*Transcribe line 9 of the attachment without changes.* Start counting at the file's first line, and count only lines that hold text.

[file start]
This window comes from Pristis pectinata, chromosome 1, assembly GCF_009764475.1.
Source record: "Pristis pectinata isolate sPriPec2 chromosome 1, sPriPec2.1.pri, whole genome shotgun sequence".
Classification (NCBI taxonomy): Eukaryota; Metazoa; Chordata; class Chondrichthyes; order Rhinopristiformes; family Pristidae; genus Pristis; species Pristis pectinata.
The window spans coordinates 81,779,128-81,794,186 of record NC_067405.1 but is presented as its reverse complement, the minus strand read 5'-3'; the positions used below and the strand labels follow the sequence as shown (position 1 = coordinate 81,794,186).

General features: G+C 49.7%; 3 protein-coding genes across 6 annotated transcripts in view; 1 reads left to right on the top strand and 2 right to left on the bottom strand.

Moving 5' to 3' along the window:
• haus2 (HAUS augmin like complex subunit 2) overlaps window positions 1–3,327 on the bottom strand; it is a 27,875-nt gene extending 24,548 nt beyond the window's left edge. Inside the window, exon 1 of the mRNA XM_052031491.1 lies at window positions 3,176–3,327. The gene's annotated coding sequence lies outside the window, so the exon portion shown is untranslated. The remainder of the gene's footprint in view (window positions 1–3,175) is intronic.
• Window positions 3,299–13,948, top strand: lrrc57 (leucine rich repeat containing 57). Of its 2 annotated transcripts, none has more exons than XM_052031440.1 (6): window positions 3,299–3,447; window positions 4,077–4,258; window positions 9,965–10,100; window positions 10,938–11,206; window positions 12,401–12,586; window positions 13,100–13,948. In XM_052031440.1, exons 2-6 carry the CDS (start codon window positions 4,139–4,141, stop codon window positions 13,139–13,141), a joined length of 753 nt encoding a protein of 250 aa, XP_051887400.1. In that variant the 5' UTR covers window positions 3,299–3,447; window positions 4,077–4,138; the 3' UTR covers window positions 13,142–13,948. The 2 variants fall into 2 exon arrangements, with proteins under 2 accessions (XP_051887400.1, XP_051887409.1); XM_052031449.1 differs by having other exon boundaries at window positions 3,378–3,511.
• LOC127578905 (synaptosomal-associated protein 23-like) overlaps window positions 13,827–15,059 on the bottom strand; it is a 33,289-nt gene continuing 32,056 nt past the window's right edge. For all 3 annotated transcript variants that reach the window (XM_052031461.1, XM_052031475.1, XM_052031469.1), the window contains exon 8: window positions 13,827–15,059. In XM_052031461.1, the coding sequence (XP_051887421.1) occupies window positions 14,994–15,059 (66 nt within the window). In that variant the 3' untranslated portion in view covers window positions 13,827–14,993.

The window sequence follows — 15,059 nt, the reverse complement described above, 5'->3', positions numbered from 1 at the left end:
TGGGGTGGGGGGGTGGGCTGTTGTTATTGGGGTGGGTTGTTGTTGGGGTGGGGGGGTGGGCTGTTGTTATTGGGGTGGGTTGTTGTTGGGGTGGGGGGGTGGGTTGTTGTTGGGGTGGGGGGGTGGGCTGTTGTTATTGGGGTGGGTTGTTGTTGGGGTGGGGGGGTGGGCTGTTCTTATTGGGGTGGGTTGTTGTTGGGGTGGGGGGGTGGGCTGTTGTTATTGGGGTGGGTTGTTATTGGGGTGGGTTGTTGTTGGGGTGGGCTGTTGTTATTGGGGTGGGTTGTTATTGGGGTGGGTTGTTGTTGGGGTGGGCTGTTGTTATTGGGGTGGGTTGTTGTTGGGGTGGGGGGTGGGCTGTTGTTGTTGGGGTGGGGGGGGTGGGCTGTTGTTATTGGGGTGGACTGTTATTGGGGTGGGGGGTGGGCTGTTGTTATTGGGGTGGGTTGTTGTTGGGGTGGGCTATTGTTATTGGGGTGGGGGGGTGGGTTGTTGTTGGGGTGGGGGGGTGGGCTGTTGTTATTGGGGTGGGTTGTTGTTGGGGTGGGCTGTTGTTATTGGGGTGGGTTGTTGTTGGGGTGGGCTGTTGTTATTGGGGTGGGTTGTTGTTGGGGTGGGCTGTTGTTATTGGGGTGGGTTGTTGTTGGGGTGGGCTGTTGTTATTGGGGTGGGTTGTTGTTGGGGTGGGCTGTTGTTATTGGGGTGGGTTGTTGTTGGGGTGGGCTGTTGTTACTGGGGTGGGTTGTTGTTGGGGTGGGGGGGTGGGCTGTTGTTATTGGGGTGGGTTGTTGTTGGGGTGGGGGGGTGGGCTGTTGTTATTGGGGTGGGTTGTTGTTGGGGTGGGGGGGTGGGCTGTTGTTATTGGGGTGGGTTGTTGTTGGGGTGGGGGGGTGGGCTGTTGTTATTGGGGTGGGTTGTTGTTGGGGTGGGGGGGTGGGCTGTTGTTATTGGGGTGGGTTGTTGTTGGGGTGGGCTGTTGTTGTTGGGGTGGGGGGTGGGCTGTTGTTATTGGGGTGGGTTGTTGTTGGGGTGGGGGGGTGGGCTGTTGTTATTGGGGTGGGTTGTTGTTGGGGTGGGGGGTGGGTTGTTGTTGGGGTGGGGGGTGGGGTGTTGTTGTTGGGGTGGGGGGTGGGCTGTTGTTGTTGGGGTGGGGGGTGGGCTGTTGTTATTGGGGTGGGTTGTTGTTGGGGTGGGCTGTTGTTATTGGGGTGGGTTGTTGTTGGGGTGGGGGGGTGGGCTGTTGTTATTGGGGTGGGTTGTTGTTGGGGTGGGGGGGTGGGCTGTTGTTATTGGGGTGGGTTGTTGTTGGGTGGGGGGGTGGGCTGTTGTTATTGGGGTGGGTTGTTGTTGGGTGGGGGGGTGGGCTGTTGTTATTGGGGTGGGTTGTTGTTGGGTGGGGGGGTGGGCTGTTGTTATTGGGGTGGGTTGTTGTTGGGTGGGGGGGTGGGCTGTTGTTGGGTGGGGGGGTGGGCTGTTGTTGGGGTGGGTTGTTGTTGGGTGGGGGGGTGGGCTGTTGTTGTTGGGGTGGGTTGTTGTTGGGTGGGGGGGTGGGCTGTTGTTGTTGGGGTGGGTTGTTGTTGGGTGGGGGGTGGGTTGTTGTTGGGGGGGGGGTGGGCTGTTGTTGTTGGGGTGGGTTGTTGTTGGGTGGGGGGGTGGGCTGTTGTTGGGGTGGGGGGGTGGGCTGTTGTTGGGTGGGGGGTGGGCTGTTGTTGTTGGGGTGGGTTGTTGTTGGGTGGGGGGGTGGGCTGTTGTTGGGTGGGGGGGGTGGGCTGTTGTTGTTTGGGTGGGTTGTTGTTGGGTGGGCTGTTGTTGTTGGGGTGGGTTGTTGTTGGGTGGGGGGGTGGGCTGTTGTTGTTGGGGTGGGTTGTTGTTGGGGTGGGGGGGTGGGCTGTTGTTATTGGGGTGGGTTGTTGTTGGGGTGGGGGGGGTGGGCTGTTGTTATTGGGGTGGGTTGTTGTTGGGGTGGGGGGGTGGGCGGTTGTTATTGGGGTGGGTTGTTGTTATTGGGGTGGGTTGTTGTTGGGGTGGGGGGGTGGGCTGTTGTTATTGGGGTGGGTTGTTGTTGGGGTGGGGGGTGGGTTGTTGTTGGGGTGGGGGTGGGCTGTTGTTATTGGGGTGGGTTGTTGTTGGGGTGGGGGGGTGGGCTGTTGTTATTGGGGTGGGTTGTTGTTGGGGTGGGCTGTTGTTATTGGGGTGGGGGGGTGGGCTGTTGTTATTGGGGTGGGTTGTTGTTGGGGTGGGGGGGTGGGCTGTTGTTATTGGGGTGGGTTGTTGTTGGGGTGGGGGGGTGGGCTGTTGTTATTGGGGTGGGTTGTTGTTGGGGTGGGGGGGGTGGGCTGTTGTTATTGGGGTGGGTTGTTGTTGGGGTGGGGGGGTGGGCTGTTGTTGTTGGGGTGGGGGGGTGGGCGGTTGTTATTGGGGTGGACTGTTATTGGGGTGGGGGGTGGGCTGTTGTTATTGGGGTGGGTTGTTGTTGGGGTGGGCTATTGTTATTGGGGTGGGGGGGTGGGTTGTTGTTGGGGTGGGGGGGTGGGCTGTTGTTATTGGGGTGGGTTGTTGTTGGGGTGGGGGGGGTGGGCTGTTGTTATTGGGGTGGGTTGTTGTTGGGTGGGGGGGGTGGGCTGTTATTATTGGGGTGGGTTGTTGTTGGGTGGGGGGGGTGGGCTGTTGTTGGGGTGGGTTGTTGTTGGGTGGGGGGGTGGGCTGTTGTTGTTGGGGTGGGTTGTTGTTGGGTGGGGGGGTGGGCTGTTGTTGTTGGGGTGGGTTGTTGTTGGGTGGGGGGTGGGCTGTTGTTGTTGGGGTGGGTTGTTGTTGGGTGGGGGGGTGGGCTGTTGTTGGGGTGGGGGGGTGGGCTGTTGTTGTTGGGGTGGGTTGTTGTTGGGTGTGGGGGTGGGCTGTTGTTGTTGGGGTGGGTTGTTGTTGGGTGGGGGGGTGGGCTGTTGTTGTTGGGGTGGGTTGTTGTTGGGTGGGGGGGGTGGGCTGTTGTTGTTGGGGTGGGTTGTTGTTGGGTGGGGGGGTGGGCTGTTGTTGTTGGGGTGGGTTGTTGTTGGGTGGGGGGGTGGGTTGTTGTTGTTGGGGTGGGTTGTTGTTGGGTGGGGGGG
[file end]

• LOC127578905 (synaptosomal-associated protein 23-like) overlaps window positions 13,827–15,059 on the bottom strand; it is a 33,289-nt gene continuing 32,056 nt past the window's right edge. For all 3 annotated transcript variants that reach the window (XM_052031461.1, XM_052031475.1, XM_052031469.1), the window contains exon 8: window positions 13,827–15,059. In XM_052031461.1, the coding sequence (XP_051887421.1) occupies window positions 14,994–15,059 (66 nt within the window). In that variant the 3' untranslated portion in view covers window positions 13,827–14,993.